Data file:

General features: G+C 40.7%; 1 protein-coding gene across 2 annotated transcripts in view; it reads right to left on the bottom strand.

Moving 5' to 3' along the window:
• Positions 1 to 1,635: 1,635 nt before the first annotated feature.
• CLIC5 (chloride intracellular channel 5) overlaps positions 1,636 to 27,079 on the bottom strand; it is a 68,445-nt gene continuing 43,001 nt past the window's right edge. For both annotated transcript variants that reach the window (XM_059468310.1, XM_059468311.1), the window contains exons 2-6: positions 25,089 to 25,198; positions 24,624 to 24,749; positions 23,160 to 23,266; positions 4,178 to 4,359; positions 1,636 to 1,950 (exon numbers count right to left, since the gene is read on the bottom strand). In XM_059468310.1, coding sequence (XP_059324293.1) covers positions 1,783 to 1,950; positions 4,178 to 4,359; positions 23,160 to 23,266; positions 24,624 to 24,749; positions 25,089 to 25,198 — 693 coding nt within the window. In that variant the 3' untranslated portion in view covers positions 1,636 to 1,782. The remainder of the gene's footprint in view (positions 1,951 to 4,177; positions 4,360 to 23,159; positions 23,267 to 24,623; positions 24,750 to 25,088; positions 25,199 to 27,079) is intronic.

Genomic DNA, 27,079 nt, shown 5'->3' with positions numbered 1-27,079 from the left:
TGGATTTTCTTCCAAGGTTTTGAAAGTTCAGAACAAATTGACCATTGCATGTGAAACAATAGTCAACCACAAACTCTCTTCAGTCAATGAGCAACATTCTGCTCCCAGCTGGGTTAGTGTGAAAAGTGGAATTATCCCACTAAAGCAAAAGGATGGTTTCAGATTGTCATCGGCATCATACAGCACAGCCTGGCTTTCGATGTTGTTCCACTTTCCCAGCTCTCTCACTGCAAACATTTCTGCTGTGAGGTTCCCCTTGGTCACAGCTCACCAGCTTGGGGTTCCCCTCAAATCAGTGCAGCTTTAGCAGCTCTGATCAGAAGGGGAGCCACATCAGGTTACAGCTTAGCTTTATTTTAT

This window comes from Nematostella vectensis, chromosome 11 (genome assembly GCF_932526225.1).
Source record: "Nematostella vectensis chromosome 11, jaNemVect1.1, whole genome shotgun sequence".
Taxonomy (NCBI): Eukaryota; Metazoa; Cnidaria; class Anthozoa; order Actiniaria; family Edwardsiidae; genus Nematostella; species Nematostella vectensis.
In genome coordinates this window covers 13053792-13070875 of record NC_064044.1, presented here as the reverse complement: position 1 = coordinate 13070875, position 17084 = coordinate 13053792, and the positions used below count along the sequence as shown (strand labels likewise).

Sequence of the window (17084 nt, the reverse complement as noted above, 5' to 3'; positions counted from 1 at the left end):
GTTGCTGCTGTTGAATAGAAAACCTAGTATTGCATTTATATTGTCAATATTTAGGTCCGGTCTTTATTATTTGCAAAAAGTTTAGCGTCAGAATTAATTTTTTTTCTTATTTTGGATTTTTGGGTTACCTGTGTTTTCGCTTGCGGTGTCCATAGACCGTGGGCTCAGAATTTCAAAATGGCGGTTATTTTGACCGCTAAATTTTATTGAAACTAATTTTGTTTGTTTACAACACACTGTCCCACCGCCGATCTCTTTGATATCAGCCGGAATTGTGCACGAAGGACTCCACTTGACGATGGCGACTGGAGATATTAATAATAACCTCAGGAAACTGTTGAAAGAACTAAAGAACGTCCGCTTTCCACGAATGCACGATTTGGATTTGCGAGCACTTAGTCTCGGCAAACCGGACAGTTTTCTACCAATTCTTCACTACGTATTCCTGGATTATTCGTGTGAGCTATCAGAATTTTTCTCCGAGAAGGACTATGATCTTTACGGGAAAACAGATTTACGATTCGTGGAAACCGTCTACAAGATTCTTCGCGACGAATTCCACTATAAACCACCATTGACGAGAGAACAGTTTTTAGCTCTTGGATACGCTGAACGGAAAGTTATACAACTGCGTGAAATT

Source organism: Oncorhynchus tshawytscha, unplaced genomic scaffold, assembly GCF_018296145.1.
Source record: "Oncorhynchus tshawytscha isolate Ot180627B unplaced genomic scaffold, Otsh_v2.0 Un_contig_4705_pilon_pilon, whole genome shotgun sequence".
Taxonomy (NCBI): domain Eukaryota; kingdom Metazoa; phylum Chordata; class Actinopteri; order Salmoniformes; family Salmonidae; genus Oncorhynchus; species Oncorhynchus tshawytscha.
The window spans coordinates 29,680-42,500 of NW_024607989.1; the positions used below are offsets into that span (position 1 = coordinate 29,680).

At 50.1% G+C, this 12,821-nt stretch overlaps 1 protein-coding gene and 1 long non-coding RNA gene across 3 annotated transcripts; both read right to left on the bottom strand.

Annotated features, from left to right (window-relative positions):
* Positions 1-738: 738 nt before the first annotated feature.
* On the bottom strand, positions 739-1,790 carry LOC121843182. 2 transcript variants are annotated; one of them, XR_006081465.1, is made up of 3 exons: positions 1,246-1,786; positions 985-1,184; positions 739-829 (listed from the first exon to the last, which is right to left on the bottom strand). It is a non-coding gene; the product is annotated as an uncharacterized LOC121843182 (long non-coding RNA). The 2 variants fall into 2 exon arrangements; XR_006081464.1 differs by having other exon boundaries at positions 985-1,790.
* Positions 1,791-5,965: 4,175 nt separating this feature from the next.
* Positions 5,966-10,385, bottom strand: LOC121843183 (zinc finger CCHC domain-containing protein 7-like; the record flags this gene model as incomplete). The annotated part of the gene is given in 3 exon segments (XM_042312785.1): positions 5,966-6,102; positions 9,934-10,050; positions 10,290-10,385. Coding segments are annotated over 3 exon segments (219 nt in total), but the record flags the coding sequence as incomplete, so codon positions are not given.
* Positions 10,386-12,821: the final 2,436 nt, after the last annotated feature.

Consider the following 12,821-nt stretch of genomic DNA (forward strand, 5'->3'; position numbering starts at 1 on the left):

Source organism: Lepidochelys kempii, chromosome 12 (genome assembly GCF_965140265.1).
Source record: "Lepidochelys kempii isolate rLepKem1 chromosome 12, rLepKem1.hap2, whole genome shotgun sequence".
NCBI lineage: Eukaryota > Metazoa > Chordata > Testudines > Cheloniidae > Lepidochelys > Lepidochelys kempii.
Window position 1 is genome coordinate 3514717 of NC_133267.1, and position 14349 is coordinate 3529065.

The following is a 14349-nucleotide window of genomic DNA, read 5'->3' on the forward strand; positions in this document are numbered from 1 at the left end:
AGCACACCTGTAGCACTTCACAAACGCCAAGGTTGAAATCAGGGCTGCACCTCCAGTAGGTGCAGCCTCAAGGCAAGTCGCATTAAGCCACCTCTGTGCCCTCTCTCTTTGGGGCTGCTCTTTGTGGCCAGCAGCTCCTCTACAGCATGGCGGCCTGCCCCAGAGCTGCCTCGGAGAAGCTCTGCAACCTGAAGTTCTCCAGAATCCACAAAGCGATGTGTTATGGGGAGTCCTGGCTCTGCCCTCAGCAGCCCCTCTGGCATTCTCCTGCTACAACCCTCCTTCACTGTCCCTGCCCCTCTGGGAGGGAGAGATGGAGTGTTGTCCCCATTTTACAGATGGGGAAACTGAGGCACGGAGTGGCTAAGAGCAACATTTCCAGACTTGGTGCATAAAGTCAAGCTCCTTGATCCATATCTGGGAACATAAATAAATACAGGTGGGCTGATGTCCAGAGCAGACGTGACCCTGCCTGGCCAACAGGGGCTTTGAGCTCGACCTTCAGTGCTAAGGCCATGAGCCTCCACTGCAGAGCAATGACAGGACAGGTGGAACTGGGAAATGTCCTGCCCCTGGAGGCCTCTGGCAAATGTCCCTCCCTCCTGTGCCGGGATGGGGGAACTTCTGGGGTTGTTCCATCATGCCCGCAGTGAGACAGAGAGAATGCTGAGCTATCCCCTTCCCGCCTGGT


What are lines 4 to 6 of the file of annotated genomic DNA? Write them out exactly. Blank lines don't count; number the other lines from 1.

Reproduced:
• CLIC5 (chloride intracellular channel 5) overlaps positions 1,636 to 27,079 on the bottom strand; it is a 68,445-nt gene continuing 43,001 nt past the window's right edge. For both annotated transcript variants that reach the window (XM_059468310.1, XM_059468311.1), the window contains exons 2-6: positions 25,089 to 25,198; positions 24,624 to 24,749; positions 23,160 to 23,266; positions 4,178 to 4,359; positions 1,636 to 1,950 (exon numbers count right to left, since the gene is read on the bottom strand). In XM_059468310.1, coding sequence (XP_059324293.1) covers positions 1,783 to 1,950; positions 4,178 to 4,359; positions 23,160 to 23,266; positions 24,624 to 24,749; positions 25,089 to 25,198 — 693 coding nt within the window. In that variant the 3' untranslated portion in view covers positions 1,636 to 1,782. The remainder of the gene's footprint in view (positions 1,951 to 4,177; positions 4,360 to 23,159; positions 23,267 to 24,623; positions 24,750 to 25,088; positions 25,199 to 27,079) is intronic.

Genomic DNA, 27,079 nt, shown 5'->3' with positions numbered 1-27,079 from the left:
TGGATTTTCTTCCAAGGTTTTGAAAGTTCAGAACAAATTGACCATTGCATGTGAAACAATAGTCAACCACAAACTCTCTTCAGTCAATGAGCAACATTCTGCTCCCAGCTGGGTTAGTGTGAAAAGTGGAATTATCCCACTAAAGCAAAAGGATGGTTTCAGATTGTCATCGGCATCATACAGCACAGCCTGGCTTTCGATGTTGTTCCACTTTCCCAGCTCTCTCACTGCAAACATTTCTGCTGTGAGGTTCCCCTTGGTCACAGCTCACCAGCTTGGGGTTCCCCTCAAATCAGTGCAGCTTTAGCAGCTCTGATCAGAAGGGGAGCCACATCAGGTTACAGCTTAGCTTTATTTTAT